“Behold, I have stilled myself…” So this is not something that just happens, it’s something I can — must! — deliberately do, something that can be learned. I studied the Apostle Timothy’s counsel that women should “learn in silence 2271 with all subjection” and discovered that the Greek word translated “silence” there is not necessarily the same as “making no sound.” Another word — sigao 4601 — is used to mean “silence” in the sense of “holding peace” or making no sound. But 2271, hesuchia, is used to describe stillness, i.e. desisting from bustle and commotion. So it’s not that we should refrain from speaking in the congregation — it’s that we should refrain from being all stirred up, agitated, in the midst of worship, prayer, and the Word…

I discussed this recently with a homeschooling mom of 8 and 10-year-olds, and was excited to hear that she actually instructs them, explicitly, in quieting themselves. While reading Psalm 131 one morning, the youngest asked her “What does that mean?” After talking about being quiet within, as well as being noiseless, she put a 5-minute timer on, and invited her girls to be silent and “wait upon” God, with the expectation that when their own voices were stilled, their spirits would begin to be less “ruffled up” and they would hear God speaking to them. After the timer went off, her younger daughter reported that God had told her “Everything will be okay. You are God’s child and He will take care of you.”

Scientific studies have shown that just 5 to 10 minutes a day of meditation increases people’s happiness. Regardless of the specific faith in whose context the discipline of quieting the soul is practiced, a study in the journal Psychiatry Research suggests that meditating for just a few minutes a day for eight weeks can increase the density of gray matter in brain regions associated with memory, stress, happiness and empathy. This is an amazing idea: that we can do something that actually changes the structure of our brains and increases our capacity for compassion and happiness. “One thing I have asked of the Lord, that I will seek: that I may dwell in the house of the Lord all the days of my life, to behold the delightfulness of Adonai, and to meditate in His temple.”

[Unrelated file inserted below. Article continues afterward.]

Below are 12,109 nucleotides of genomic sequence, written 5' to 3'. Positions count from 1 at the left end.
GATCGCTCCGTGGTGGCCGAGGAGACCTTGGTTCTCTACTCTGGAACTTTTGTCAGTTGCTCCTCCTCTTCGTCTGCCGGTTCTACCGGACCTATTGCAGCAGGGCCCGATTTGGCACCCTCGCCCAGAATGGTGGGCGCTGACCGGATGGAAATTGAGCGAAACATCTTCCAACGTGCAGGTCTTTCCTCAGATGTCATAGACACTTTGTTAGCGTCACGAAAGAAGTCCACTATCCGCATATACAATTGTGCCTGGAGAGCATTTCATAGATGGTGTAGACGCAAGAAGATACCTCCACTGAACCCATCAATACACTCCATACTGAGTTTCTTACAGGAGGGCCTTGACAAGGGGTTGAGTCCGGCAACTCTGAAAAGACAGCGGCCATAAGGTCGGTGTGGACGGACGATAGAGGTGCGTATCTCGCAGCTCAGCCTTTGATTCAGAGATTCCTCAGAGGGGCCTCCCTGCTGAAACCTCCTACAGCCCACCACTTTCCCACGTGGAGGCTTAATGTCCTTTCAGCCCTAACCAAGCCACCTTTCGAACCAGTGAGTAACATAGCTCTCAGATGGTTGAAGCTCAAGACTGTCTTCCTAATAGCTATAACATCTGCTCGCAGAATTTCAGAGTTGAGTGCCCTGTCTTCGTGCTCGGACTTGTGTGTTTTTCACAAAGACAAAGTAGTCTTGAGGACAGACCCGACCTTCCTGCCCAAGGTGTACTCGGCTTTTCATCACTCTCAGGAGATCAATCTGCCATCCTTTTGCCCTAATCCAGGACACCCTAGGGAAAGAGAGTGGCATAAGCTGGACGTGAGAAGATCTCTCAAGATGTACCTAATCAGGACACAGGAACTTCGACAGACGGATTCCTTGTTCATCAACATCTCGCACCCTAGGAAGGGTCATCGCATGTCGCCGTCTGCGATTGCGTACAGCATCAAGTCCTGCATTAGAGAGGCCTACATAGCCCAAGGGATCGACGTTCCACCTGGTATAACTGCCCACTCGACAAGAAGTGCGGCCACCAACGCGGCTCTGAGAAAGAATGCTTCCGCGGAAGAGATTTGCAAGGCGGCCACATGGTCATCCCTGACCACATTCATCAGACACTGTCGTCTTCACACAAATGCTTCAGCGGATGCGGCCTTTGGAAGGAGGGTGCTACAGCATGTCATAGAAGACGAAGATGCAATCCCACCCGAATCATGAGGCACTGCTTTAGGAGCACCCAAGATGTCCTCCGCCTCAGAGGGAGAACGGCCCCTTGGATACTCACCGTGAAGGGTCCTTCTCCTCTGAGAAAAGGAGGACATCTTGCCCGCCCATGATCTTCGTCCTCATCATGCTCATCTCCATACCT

The paths we take in search of happiness often lead to frustration and suffering instead. We try to create outer conditions that we believe will make us happy. But it is the mind itself that translates outer conditions into happiness or suffering. This is why we can be deeply unhappy even though we “have it all”—wealth, power, health, a good family, etc.—and, conversely, we can remain strong and serene in the face of hardship.

Do you believe that happiness is a skill to be cultivated? Are you able to deliberately let go of agitation, to still your soul? Do you have a regular time of specifically teaching your children how to quiet their minds?


With a degree in Modern Languages and Bilingual Education, Jennifer has taught Spanish, Russian, Latin, and Bible, coordinated weekly chapel, and tutored Hebrew at The Garden School. She homeschooled her son before sending him to Sarasota Christian School, and is an avid advocate of home cooking, home remedies, home birth, and home death as well.


Foundations for Learning


    By Dave Miller